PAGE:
A ban on the testing of cosmetics domestically would remain, as would a marketing ban on the animal testing from outside the EU and UK. Veterinary medicines would move as freely as possible between the UK and the EU and innovation and research and development would allow for the continued high protection of animal health.
Also, before anyone begins to wonder when I am planning on mentioning our cuddly companions, cats and dogs would still be able to move freely between the UK and the EU, so yes, we can still take them on holiday. In fact, I believe that, contrary to some newspaper and social-media articles recently, this will happen even if there’s no deal. The pet passport system is, after all, based on the animal disease risk that countries pose to animal health in the EU. This is why a whole host of non-EU countries participate in it, from Canada and Mexico, to Tunisia, Turkey, Japan and Russia. No owner should be worried about this as far. Furthermore, we know that, from the associated agreements, the UK could even export any higher standards to the EU. The European Commission is currently proposing that there should be a joint veterinary agreement between the EU and UK as part of the future relationship. This would create a ‘common veterinary area’ between the UK and the EU and indeed a common veterinary area is not a new idea. The standalone veterinary agreement between the EU and Switzerland forms the basis for such an area, ensuring that EU and Swiss regulations on the prevention of epizootic diseases are consistent and lead to the same outcomes. The resulting veterinary area allows for equivalent trading conditions for both partners.
The Swiss example demonstrates how such an agreement can maintain trade flows between the EU and a third country and reduce technical obstacles to trade by reducing or removing non-tariff trade barriers – i.e. differences in regulatory standards. Most notably, however, the Swiss agreement allowed for the abolition of border veterinary controls for trade in animals and animal products in 2009. Shipments from non-EU countries are now inspected when they enter the Swiss-EU veterinary space and can then be moved freely.
Whilst veterinary checks currently exist between Great Britain and the island of Ireland, with 10 percent of all consignments being physically inspected, such a veterinary area could possibly alleviate the need for additional checks, yet would also allow for increased targeted or intelligence-led checks to prevent non-compliant movement as necessary. This would help maintain frictionless movement in-line with the Chequers proposal, whilst reducing needless stress for the animals and safeguarding a high standard of animal health. Crucially, it could also allow for continued British collaboration with key EU regulatory agencies – particularly the European Chemicals Agency, which plays a key role in avoiding the duplication of needless animal testing.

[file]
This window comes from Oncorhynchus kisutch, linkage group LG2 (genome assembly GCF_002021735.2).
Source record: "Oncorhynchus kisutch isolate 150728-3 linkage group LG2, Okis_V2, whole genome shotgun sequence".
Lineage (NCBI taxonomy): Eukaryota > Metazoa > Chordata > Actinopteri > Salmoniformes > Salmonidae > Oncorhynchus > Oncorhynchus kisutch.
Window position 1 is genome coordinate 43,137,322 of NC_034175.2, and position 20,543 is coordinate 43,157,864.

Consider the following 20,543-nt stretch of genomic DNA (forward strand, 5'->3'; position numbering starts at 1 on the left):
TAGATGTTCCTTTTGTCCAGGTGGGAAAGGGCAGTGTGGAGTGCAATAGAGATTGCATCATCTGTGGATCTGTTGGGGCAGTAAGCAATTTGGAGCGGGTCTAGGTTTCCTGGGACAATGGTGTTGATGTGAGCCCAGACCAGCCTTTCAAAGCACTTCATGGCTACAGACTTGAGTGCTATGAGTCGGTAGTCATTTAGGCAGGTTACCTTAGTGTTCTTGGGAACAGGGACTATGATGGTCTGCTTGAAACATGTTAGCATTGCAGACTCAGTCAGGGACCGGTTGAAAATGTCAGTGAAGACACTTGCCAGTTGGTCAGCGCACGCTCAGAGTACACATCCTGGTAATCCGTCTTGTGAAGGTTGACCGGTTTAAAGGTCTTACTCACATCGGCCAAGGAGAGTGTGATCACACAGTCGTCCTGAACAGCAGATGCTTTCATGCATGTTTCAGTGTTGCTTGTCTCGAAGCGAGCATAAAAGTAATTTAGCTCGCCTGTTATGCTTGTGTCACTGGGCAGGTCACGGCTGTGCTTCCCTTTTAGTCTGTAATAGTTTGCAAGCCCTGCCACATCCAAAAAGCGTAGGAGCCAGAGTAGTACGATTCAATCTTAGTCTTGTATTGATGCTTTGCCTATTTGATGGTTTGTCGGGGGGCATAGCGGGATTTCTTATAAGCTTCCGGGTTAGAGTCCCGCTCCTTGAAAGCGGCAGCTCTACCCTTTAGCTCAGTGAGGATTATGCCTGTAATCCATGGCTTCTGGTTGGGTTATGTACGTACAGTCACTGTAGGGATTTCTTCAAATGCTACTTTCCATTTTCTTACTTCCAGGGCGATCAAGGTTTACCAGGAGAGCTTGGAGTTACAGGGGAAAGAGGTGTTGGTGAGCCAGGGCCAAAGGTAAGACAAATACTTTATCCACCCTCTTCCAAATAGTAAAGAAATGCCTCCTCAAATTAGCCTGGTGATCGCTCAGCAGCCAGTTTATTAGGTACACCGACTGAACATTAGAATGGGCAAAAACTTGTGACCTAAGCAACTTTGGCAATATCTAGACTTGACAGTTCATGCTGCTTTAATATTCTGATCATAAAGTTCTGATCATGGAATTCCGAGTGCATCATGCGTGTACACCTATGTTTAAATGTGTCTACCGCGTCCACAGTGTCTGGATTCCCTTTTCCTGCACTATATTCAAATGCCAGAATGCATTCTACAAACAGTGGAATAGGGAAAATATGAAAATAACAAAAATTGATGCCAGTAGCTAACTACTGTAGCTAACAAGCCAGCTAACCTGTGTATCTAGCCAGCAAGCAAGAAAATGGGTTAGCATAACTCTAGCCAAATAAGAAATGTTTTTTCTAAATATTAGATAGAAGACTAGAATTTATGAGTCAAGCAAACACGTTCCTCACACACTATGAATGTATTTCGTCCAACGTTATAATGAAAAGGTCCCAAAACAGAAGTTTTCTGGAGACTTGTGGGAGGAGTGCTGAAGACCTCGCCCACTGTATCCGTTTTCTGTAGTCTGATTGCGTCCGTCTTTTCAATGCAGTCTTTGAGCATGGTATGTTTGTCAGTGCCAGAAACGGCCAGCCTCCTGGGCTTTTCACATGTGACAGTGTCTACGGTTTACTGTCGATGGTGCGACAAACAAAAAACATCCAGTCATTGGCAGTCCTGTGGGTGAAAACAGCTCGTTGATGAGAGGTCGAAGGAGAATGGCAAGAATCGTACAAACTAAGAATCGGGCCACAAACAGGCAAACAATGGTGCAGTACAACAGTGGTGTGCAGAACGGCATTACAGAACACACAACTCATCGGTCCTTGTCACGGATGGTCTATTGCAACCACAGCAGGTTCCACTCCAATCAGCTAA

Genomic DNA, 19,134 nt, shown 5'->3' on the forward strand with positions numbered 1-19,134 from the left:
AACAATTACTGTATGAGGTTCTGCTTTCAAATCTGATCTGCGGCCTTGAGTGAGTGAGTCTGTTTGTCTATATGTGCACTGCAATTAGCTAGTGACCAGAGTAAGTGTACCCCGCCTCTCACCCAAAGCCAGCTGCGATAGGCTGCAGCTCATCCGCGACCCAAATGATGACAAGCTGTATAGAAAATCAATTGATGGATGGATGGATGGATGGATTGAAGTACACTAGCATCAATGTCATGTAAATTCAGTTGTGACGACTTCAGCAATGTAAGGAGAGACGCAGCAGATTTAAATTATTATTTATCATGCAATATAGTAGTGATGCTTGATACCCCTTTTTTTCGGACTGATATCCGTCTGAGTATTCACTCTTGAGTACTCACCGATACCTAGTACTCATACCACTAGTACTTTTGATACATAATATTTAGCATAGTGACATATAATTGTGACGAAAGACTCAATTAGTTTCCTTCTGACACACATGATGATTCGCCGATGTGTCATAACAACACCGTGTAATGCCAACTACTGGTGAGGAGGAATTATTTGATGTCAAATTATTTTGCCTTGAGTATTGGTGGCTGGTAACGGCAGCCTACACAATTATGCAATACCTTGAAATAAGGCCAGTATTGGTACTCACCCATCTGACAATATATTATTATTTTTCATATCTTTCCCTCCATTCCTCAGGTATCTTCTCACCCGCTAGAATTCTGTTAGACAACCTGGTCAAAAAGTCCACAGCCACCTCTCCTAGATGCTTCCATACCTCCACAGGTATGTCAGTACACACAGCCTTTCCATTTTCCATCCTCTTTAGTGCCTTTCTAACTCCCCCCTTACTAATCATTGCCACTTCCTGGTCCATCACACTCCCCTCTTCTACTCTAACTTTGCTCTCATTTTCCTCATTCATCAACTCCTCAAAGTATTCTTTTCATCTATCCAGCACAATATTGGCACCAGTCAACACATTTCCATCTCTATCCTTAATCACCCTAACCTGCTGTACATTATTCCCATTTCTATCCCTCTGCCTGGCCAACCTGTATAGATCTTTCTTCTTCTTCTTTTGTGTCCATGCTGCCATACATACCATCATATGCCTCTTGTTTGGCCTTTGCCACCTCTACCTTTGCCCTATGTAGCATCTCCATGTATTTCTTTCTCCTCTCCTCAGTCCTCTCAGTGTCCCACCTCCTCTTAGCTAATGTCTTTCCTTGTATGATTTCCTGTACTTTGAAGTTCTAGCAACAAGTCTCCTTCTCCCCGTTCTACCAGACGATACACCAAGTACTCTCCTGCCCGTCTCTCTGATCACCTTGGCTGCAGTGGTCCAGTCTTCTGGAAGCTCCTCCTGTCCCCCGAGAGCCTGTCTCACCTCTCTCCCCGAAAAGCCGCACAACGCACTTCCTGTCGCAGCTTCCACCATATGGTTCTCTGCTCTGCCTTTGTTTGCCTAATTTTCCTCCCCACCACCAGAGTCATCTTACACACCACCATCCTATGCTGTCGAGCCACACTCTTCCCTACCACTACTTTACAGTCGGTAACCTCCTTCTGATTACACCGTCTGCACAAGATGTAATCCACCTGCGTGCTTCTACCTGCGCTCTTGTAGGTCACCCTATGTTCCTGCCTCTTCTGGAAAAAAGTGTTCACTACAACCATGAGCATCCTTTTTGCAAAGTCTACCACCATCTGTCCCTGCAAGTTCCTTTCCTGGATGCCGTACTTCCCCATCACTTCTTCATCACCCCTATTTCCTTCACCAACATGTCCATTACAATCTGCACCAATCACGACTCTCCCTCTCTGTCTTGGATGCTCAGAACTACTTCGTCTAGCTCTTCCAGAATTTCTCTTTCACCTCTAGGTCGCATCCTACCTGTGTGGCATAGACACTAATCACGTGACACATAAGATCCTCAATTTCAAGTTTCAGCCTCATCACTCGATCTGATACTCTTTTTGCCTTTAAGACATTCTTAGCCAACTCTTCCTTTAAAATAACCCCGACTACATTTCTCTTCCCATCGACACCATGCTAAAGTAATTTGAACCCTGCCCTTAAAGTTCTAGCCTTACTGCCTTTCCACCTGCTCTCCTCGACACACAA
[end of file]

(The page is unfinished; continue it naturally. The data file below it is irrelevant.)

Such a standalone agreement, underpinning a common veterinary area, may enable a level playing field in terms of existing standards, but may also provide for the dynamic alignment of future standards adopted by either territory. That is to say if one territory – the UK or the EU – were to adopt new legislation, thereby raising the bar of animal welfare in a certain sector, the other should ensure that it provides for a similar standard according to their own requirements. Whilst this may sound ambitious, it is also not unrealistic. The UK and the EU are starting from the same standards in this area, after all. Furthermore, such a mechanism aligns with government promises to maintain the “highest animal welfare standards in the world” as well as demonstrating efforts to give animals the “respect and care they deserve at every stage of their lives”, whilst ensuring Britain is not at a competitive disadvantage in the European market place.
All in all, this form of agreement could provide some benefits. A high standard of animal welfare in the UK, which can go from strength to strength, yet which broadly keeps the UK in the EU’s regulatory orbit. As such, providing these agreements are struck first, they would insulate us against a lowering of standards through other subsequent trade agreements with other partners around the world: notably the USA.

However, turning to the other scenario, where no deal is reached and things look much bleaker.